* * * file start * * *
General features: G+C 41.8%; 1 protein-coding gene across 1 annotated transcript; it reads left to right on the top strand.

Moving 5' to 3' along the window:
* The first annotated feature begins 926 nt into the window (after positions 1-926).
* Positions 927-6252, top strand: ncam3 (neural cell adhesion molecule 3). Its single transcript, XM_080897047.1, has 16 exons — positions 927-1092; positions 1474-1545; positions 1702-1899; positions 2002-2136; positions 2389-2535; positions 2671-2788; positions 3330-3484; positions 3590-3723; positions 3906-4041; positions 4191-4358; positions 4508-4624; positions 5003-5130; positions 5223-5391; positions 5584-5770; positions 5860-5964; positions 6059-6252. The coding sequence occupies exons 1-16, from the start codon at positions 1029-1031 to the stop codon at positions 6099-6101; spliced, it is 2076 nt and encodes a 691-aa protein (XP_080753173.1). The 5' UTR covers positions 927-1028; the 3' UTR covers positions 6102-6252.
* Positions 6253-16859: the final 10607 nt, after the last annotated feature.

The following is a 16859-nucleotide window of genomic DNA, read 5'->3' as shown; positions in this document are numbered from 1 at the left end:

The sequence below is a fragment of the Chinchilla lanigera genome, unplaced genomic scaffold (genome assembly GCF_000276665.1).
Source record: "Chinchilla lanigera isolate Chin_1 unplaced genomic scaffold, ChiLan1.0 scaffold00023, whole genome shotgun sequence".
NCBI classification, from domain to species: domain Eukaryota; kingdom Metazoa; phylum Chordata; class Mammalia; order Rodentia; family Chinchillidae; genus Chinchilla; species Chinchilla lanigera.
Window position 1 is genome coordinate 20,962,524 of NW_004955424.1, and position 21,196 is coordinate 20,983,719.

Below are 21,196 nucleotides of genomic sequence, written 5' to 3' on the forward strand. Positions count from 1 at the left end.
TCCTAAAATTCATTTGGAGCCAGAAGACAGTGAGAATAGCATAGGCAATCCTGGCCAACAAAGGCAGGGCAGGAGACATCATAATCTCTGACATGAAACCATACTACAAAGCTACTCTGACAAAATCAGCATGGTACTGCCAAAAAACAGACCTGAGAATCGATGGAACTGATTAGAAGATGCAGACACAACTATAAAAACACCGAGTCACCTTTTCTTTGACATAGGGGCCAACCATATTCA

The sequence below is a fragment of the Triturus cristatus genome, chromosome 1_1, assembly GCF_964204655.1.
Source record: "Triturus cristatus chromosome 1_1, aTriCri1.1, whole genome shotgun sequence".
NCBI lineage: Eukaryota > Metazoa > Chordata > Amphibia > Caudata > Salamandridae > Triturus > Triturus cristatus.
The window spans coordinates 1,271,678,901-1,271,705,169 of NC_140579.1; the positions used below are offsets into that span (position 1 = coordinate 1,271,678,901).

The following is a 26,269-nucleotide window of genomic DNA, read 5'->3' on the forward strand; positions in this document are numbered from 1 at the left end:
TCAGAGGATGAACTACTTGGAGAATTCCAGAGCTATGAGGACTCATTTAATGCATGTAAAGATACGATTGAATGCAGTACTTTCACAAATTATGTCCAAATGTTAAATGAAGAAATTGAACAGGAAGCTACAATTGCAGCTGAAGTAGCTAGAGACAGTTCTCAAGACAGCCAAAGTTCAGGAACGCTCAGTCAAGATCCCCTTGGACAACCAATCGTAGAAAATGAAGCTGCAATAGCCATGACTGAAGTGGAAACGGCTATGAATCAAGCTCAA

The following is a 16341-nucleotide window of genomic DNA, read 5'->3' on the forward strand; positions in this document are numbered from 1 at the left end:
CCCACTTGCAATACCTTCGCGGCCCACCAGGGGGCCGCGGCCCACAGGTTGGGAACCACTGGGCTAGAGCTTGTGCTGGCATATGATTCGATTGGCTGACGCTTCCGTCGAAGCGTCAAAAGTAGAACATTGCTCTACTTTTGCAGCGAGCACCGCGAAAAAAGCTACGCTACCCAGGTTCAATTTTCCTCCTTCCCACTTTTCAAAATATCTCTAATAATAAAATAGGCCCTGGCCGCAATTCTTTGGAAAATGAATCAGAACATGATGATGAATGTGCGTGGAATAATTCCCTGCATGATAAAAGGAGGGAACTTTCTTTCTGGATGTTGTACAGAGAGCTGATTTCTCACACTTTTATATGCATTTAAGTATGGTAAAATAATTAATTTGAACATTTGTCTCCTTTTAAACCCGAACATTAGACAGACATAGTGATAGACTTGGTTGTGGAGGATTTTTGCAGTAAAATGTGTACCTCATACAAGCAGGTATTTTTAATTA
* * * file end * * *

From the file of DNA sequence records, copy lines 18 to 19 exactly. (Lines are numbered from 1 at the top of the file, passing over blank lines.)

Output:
TCAGAGGATGAACTACTTGGAGAATTCCAGAGCTATGAGGACTCATTTAATGCATGTAAAGATACGATTGAATGCAGTACTTTCACAAATTATGTCCAAATGTTAAATGAAGAAATTGAACAGGAAGCTACAATTGCAGCTGAAGTAGCTAGAGACAGTTCTCAAGACAGCCAAAGTTCAGGAACGCTCAGTCAAGATCCCCTTGGACAACCAATCGTAGAAAATGAAGCTGCAATAGCCATGACTGAAGTGGAAACGGCTATGAATCAAGCTCAA

The following is a 16341-nucleotide window of genomic DNA, read 5'->3' on the forward strand; positions in this document are numbered from 1 at the left end: